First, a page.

Bituminous coal or black coal is a relatively soft coal containing a tarlike substance called bitumen or asphalt. It is of higher quality than lignite and Sub-bituminous coal, but of poorer quality than anthracite. Formation is usually the result of high pressure being exerted on lignite. Its coloration can be black or sometimes dark brown; often there are well-defined bands of bright and dull material within the seams. These distinctive sequences, which are classified according to either “dull, bright-banded” or “bright, dull-banded”, is how bituminous coals are stratigraphically identified.
Bituminous coal is an organic sedimentary rock formed by diagenetic and sub metamorphic compression of peat bog material. Its primary constituents are macerals: vitrinite, and liptinite. The carbon content of bituminous coal is around 45–86%; the rest is composed of water, air, hydrogen, and sulfur, which have not been driven off from the macerals. Bank density is approximately 1,346 kilograms per cubic metre (84.0 lb/cu ft). Bulk density typically runs to 833 kilograms per cubic metre (52.0 lb/cu ft). The heat content of bituminous coal ranges from 24 to 35 megajoules per kilogram (21 to 30 million British thermal units per short ton) on a moist, mineral-matter-free basis.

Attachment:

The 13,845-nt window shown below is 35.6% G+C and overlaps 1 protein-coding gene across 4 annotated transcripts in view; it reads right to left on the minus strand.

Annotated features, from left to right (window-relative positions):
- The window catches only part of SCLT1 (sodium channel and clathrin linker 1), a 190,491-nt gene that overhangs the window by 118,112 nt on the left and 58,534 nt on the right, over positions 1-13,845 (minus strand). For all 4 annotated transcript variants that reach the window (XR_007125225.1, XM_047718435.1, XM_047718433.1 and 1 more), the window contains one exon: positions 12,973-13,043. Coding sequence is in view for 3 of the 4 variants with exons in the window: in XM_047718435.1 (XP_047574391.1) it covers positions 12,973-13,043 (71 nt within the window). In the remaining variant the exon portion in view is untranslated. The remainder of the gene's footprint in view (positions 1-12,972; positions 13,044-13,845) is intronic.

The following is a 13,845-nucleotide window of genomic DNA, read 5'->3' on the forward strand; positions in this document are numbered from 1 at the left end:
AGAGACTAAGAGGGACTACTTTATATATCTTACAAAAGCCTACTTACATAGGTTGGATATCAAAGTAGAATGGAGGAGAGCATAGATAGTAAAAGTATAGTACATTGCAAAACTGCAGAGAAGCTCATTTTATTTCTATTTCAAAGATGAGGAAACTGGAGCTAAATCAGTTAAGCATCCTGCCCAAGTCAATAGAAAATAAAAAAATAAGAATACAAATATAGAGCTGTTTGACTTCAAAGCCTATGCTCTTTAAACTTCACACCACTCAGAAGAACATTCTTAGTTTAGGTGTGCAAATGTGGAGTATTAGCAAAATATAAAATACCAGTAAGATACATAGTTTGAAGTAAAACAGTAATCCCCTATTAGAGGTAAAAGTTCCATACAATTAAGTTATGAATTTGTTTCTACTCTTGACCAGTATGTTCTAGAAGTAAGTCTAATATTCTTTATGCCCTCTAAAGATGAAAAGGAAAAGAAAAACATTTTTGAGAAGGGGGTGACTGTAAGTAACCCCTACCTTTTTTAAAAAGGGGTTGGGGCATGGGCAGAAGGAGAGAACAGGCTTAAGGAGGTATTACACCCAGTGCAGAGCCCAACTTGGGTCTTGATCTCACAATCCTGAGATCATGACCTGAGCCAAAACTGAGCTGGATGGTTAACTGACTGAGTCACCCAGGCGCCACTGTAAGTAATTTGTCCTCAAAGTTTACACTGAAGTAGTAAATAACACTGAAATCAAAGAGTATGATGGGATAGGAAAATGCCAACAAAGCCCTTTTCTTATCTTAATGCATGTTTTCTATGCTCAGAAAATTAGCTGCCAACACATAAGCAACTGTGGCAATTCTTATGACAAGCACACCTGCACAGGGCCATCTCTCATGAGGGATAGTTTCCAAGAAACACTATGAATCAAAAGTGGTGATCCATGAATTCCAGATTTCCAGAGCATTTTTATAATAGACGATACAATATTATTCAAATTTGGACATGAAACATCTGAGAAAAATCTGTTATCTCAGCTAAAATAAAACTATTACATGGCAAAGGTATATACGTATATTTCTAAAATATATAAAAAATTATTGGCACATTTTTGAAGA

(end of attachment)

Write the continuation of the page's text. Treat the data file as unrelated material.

Within the coal mining industry, this type of coal is known for releasing the largest amounts of firedamp, a dangerous mixture of gases that can cause underground explosions. Extraction of bituminous coal demands the highest safety procedures involving attentive gas monitoring, good ventilation and vigilant site management.